Ensuring balance in national policies on controlled substances: Guidance for availability and accessibility of controlled medicines

The central principle of “balance” represents a dual obligation of governments to establish a system of control that ensures the adequate availability of controlled substances for medical and scientific purposes, while simultaneously preventing abuse, diversion and trafficking. Many controlled medicines are essential medicines and are absolutely necessary for the relief of pain, treatment of illness and the prevention of premature death. To ensure the rational use of these medicines, governments should both enable and empower healthcare professionals to prescribe, dispense and administer them according to the individual medical needs of patients, ensuring that a sufficient supply is available to meet those needs. While misuse of controlled substances poses a risk to society, the system of control is not intended to be a barrier to their availability for medical and scientific purposes, nor interfere in their legitimate medical use for patient care (16). (…)

This document provides 21 guidelines for working on the improvement of availability, accessibility and affordability of controlled medicines from a policy perspective. They relate to seven aspects of policy and legislation:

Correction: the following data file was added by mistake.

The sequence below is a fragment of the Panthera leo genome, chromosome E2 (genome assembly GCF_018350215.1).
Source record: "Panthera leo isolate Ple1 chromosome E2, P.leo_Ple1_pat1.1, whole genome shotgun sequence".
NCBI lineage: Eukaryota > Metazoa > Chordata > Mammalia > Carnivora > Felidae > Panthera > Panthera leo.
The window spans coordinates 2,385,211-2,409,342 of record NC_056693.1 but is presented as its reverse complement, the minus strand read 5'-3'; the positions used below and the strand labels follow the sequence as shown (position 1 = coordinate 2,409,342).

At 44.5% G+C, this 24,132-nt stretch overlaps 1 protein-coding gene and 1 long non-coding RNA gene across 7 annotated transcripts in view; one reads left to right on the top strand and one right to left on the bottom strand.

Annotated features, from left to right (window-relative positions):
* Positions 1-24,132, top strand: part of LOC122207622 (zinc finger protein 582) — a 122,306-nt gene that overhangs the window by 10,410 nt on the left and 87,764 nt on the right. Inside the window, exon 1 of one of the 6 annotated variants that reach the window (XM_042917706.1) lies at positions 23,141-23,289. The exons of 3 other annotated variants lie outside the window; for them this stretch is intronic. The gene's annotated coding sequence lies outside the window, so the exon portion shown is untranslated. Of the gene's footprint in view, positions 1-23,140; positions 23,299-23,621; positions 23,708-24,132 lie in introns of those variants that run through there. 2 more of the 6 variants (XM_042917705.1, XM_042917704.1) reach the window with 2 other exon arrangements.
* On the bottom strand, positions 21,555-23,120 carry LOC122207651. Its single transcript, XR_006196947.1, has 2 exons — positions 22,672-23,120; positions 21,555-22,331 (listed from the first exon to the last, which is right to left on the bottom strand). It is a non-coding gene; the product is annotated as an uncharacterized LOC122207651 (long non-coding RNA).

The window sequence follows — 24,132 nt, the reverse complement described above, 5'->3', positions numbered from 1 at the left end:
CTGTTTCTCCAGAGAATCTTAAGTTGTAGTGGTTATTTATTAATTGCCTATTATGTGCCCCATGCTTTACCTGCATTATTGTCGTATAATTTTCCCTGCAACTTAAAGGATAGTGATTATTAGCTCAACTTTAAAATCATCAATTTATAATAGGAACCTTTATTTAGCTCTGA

• content of drug control legislation and policy (Guidelines 1 and 2);
  • authorities and their role in the system (Guidelines 3 to 6);
  • policy planning for availability and accessibility (Guidelines 7 to 10);
  • healthcare professionals (Guidelines 11 to 14);
  • estimates and statistics (Guidelines 15 to 17);
  • procurement (Guidelines 18 to 20);
  • other (Guideline 21).” (…)

The obligation to make controlled medicines available for medical purposes finds its legal basis in the international drug control conventions, which state that “the medical use of narcotic drugs continues to be indispensable for the relief of pain and suffering and that adequate provision must be made to ensure the availability of narcotic drugs for such purposes” (11). Human rights principles supporting the duty to ensure adequate availability of controlled medicines for medicinal purposes are also contained in international legal instruments expressing the international right to health. (…)

Several MDGs affect essential medicines either directly or indirectly, including controlled medicines that are also listed as essential medicines. In particular, MDGs include:

To encourage the pharmaceutical industry to make essential drugs more widely available and affordable for all who need them in developing countries” (MDG 8e); (…)

Drug control should not be approached as an objective in itself, but as a tool to optimize public health. Untreated pain may cause losses to society in the form of incapacity to work, caregivers becoming unproductive in society due to their caring role, and pain patients needing further attention if they do not receive adequate pain management.

  • Access to controlled medicines

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